• Interestingly I did the same the other week driving from Somerset to Sheffield on the same roads, all motorway, and then repeating the journey later on but accelerating more carefully, not using cruise control, and checking the mileage manually and with the car's trip computer. I drive a Honda Accord Tourer with a 2.2 diesel engine and on the journey where I drove "normally" I achieved 43 mpg. However on the more "careful" journey I managed 49 mpg. For a big car, especially an estate, that's quite a creditable increase. Driving an average 12000 miles per year that must be a decent saving. The journey only took me ten minutes longer believe it or not and was more stress free. I do the same all the time now, and notice even bigger savings with my normal urban/rural commute when the speed is lower, in the 40mph to 60mph region. Ever now and again however I do drive more "spiritedly" for short journeys, as I believe it is actually good for the car.
  • It also means that the shortest route is seldom the most economical, as it usually involves lots of junctions and minor roads. (Unless you're travelling on a bicycle, of course, where the cruising speed isn't very high, so distance is more important than cruising. ;))

    I've been monitoring my fuel for a week through my journey to work. I've now worked out that a longer journey- going out of my way to the nearest main trunk road- saves me considerable fuel compared to the shorter journey on B/C roads. The best indicator is how few times I HAVE to change gear or decelerate. The journey isn't quite as scenic though!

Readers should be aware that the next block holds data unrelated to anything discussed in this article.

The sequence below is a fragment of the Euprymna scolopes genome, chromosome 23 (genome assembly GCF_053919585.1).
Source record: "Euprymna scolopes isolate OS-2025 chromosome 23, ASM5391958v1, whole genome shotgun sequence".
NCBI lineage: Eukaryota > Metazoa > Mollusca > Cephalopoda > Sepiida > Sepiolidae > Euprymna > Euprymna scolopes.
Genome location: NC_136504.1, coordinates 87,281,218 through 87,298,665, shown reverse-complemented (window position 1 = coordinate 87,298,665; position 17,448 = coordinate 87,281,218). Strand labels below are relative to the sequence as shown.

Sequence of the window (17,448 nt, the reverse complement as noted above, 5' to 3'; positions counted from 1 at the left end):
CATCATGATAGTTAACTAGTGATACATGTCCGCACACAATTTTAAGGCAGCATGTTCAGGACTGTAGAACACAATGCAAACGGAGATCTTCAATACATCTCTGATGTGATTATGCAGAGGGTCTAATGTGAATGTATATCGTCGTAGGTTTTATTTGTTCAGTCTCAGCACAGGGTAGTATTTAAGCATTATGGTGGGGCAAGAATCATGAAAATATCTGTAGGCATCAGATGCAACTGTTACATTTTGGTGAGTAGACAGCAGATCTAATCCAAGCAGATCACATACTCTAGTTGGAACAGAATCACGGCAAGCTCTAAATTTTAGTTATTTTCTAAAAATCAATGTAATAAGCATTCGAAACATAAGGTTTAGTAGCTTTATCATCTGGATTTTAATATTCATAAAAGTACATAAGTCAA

I used to drive a Discovery and got the boy racer out of me then. Fortunately, I've kept that mentality in mind and my 2.2 Diesel hasn't been over 2000rpm in weeks!
  • webwizwebwiz Forumite
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    My car gives an instant fuel consumption figure. I dont know how accurate it is but it consistently shows that on a level motorway using the cruise control it does just under 1 mpg less for each 1 mph more between 60 mph and 80 mph. It is a Peugeot 406 diesel.
  • mike_patersonmike_paterson Forumite
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    It may seem counter-intuitive, but recent tests show that there is a better way to save fuel. A few months ago I read in auto express magazine about Dr Steve Cousins and his theory that the engine works most efficiently when you open the throttle wide open and then change gear at 2,000 rpm. In auto express they tried it out and bettered the government figures by a fair bit - which is all the mor amazing whem you consider that usually nobody can get near to most of the government figures let alone exceed them!

    Dr Steve Cousins is a former Professor at Cranfield University and runs a company called AXON Automotive that is involved in Ecological Automotive design.
    AXON is now going to build eco cars and Steve Cousins stated "Axon aims to be the most fuel efficient car manufacturer in Europe and much of how we will do this comes from using our specialist carbon fibre technology"

    His credentials seem very good indeed. http://www.axonautomotive.com/


    I cannot find the auto express article but a simple Google search found me what I wanted:

    http://driving.timesonline.co.uk/tol/life_and_style/driving/article1649402.ece

    His tips on eco driving are at http://www.axonautomotive.com/ecodriving.html but I have copied it here (if it works!)

    ecodriving.jpg

    We tried it and it was hard to remember to do it - but it definitely worked!

    I'd be interested to see what results others get.
    To infinity and beyond!